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Musical Space

Updated: Apr 25


Just as an architect develops the capacity to view a building in his mind, musicians can develop the capacity to view the form of a musical work. Since music happens in time, one must hold the perception of what went on before and of what follows. One must keep a sense of direction and understand and reflect through the rendition the function of the particular note, chord or element within the phrase, or between the smaller units and the whole. Then we understand and reflect the musical structure, and the architecture of the work will be perceived.

Great performers develop the capacity to hold the form together, guiding the listener as in a tour through a building, emphasizing the salient features and not the unimportant details. I remember a funny phrase from my years as a student in Cuba: “ocho discos”, (eight lp’s). This phrase referred to performances in which every note was given exaggerated importance. The result: contrived renditions that never took off. With some overly “musical” performers, a short Haydn sonata would feel like a long symphony, a simple recital like a Wagner opera. Yet with other truly strong performers, the Liszt Sonata held together so well that it seemed to go by in two minutes.

The details must make sense in terms of the proportions. Chopin made emphasis in studying phrases as building blocks, so that the works would hold together, and one would eliminate unnecessary and misplaced ritardandos, etc. Adorno also emphasized the use of a basic tempo, and not giving way to unnecessary deviations. Keeping in mind the dimension of the piece is essential. An agogic or dynamic event is not the same in a piano miniature by Schumann as in a Bruckner Symphony. We must keep the sense of proportion within the particular dimensions of the work at hand! So, as in Renaissance paintings, important elements will be seen in the foreground, and less important figures will recede into the musical background.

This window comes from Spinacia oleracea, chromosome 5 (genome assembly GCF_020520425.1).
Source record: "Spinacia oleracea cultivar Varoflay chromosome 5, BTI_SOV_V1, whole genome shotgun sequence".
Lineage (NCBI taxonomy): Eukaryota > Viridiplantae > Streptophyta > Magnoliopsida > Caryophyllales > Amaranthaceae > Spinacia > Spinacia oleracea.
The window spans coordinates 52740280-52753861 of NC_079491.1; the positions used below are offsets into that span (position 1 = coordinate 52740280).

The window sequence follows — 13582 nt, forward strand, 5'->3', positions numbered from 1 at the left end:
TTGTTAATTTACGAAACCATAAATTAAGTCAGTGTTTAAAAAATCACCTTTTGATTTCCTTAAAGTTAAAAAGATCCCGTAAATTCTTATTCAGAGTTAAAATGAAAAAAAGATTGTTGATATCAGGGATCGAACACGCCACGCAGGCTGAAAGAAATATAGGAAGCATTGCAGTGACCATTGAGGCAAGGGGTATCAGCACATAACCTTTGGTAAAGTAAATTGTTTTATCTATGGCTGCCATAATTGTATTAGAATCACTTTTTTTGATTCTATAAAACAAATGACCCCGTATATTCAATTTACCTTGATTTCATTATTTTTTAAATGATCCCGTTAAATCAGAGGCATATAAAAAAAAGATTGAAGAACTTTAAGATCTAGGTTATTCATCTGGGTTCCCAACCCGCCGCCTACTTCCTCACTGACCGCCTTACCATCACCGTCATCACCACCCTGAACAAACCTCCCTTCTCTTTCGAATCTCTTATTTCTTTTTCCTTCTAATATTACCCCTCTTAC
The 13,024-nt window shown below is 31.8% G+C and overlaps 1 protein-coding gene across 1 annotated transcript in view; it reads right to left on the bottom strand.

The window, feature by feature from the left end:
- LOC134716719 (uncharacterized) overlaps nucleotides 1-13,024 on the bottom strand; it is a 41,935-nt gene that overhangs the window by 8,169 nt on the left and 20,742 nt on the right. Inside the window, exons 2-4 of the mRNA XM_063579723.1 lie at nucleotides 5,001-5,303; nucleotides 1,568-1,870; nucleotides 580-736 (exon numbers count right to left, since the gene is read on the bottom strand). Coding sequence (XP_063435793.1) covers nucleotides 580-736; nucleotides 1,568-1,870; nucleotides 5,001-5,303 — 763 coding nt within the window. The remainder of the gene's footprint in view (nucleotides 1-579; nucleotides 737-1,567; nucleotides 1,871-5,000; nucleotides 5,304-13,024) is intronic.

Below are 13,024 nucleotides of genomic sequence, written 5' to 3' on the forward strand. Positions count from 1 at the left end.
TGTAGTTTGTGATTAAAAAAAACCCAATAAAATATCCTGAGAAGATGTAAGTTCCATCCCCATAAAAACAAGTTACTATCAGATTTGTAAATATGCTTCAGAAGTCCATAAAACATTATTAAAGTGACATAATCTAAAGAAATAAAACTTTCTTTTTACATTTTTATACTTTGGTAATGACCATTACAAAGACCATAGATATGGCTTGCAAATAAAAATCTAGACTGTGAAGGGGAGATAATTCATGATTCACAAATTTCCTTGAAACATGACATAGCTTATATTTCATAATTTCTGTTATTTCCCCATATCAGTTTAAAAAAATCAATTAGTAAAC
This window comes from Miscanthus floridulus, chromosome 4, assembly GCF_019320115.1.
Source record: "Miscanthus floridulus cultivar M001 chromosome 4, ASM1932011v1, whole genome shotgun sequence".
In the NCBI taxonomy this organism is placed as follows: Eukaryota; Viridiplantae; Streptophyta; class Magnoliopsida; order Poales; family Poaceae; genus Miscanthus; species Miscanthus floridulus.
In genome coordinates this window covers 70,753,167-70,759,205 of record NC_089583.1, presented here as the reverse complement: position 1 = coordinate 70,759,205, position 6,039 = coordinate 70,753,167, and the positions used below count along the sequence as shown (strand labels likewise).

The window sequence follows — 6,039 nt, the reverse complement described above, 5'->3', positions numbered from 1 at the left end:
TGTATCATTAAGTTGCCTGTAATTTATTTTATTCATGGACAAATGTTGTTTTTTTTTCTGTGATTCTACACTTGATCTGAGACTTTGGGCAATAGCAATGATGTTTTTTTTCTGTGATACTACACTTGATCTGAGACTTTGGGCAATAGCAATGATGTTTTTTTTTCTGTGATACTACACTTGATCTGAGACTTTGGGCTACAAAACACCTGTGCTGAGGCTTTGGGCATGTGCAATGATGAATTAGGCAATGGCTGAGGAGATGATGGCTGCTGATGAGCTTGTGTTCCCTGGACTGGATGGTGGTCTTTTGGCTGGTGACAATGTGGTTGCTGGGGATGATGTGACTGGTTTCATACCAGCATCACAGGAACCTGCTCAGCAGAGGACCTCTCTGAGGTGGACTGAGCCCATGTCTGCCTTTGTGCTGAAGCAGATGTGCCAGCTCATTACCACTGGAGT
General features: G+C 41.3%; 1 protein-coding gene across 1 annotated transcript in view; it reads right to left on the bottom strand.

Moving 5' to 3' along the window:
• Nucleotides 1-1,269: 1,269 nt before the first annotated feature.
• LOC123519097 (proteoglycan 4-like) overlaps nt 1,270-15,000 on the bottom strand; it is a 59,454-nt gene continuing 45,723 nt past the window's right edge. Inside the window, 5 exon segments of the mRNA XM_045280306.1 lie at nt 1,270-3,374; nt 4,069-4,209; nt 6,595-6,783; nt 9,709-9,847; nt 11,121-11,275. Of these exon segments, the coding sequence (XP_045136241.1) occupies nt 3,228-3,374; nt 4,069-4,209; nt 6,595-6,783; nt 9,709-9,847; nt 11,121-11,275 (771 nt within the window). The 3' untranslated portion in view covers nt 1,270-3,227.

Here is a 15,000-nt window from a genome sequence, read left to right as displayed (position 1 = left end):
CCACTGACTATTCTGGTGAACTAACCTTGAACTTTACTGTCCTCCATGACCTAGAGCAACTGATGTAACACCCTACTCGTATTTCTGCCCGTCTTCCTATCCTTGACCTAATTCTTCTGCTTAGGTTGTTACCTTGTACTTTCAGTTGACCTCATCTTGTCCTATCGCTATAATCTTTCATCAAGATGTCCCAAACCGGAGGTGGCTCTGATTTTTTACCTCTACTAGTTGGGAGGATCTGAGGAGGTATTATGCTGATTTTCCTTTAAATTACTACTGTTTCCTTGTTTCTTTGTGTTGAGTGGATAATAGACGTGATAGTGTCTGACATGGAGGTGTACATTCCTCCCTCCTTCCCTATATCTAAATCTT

In the renditions of intellectual musicians such as Arrau or Landowska, the Dionysian and Apollonian tendencies are balanced. In working to achieve a similar state of equilibrium between these two forces, the performer ought to separate herself temporarily from the actual realization of the music in sound, by concentrating on the intellectual understanding of the musical essence and structure through studying the score away from the medium (be it an instrument or the voice). Then the two aspects: the ideal and its realization in sound- should be fused together. Conducting the piece away from the medium, for example, while hearing it in one’s mind, activates the musical imagination. That imprints in us the ideal of the music possible and will produce later a higher level of performance. We will then make musical space visible. The important aspects will stand out in perspective and, because the imprint of the musical work is so much stronger in us, the piece will be perceived by the audience in a clearer way.


© Daniel Daroca, Musical Director ~ The Opera Atelier

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